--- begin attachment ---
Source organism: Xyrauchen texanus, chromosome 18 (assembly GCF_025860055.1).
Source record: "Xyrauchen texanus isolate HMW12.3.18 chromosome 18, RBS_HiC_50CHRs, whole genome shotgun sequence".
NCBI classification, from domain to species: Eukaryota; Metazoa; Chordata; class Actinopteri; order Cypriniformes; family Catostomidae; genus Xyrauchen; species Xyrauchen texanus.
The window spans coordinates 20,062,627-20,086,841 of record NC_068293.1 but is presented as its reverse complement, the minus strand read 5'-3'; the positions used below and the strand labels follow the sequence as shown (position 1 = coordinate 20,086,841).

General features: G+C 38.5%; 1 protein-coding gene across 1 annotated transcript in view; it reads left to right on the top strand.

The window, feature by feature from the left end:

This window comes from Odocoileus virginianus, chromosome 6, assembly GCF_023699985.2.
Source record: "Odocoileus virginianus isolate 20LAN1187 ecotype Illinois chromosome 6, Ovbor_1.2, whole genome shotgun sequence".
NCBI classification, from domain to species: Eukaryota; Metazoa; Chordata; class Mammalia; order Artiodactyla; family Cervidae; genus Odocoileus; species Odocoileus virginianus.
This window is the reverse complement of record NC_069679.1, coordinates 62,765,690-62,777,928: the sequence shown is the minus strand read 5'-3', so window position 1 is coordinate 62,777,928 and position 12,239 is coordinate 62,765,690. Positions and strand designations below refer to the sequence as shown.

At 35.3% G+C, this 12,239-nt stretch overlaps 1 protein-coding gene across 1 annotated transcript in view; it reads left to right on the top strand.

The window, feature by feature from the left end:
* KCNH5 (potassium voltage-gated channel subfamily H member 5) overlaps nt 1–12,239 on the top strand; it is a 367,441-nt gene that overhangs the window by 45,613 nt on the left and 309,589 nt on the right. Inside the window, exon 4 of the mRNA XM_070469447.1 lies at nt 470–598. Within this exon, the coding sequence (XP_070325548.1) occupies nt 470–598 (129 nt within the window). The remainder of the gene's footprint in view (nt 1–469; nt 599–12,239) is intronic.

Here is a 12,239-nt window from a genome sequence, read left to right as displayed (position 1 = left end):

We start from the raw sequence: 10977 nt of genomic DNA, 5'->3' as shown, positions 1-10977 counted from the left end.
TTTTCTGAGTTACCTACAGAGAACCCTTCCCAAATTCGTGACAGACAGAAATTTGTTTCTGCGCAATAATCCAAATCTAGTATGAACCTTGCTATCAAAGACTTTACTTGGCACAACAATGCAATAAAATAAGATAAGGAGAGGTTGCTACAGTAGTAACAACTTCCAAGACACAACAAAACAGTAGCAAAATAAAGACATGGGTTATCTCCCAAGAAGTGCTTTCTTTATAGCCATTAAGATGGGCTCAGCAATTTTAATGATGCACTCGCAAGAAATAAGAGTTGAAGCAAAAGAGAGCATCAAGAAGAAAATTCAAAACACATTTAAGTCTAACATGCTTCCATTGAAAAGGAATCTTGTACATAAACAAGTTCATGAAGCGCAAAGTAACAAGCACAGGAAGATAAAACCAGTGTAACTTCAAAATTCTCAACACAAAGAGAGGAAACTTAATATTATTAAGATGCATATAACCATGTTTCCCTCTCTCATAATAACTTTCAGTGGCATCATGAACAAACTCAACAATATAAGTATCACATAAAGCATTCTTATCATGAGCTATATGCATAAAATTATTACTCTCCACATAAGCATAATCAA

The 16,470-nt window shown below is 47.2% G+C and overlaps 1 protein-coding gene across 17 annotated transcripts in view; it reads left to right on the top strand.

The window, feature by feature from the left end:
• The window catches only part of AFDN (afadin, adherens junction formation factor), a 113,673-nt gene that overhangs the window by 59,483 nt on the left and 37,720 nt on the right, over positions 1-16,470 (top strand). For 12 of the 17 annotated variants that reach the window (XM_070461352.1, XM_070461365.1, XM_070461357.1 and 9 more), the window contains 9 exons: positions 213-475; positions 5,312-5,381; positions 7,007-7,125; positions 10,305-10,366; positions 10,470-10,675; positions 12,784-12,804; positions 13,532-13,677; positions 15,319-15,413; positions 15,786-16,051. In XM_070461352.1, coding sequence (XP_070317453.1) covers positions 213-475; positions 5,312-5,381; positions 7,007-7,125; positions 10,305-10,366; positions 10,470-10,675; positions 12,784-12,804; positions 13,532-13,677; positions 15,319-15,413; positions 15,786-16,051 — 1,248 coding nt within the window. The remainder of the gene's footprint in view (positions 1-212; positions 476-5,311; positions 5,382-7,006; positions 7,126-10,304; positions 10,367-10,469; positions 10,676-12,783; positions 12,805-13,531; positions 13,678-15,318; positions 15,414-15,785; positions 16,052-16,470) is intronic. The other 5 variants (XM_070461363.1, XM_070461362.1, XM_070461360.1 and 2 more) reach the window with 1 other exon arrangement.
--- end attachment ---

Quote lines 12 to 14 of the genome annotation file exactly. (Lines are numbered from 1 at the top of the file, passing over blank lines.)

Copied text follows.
The window, feature by feature from the left end:
* KCNH5 (potassium voltage-gated channel subfamily H member 5) overlaps nt 1–12,239 on the top strand; it is a 367,441-nt gene that overhangs the window by 45,613 nt on the left and 309,589 nt on the right. Inside the window, exon 4 of the mRNA XM_070469447.1 lies at nt 470–598. Within this exon, the coding sequence (XP_070325548.1) occupies nt 470–598 (129 nt within the window). The remainder of the gene's footprint in view (nt 1–469; nt 599–12,239) is intronic.

Here is a 12,239-nt window from a genome sequence, read left to right as displayed (position 1 = left end):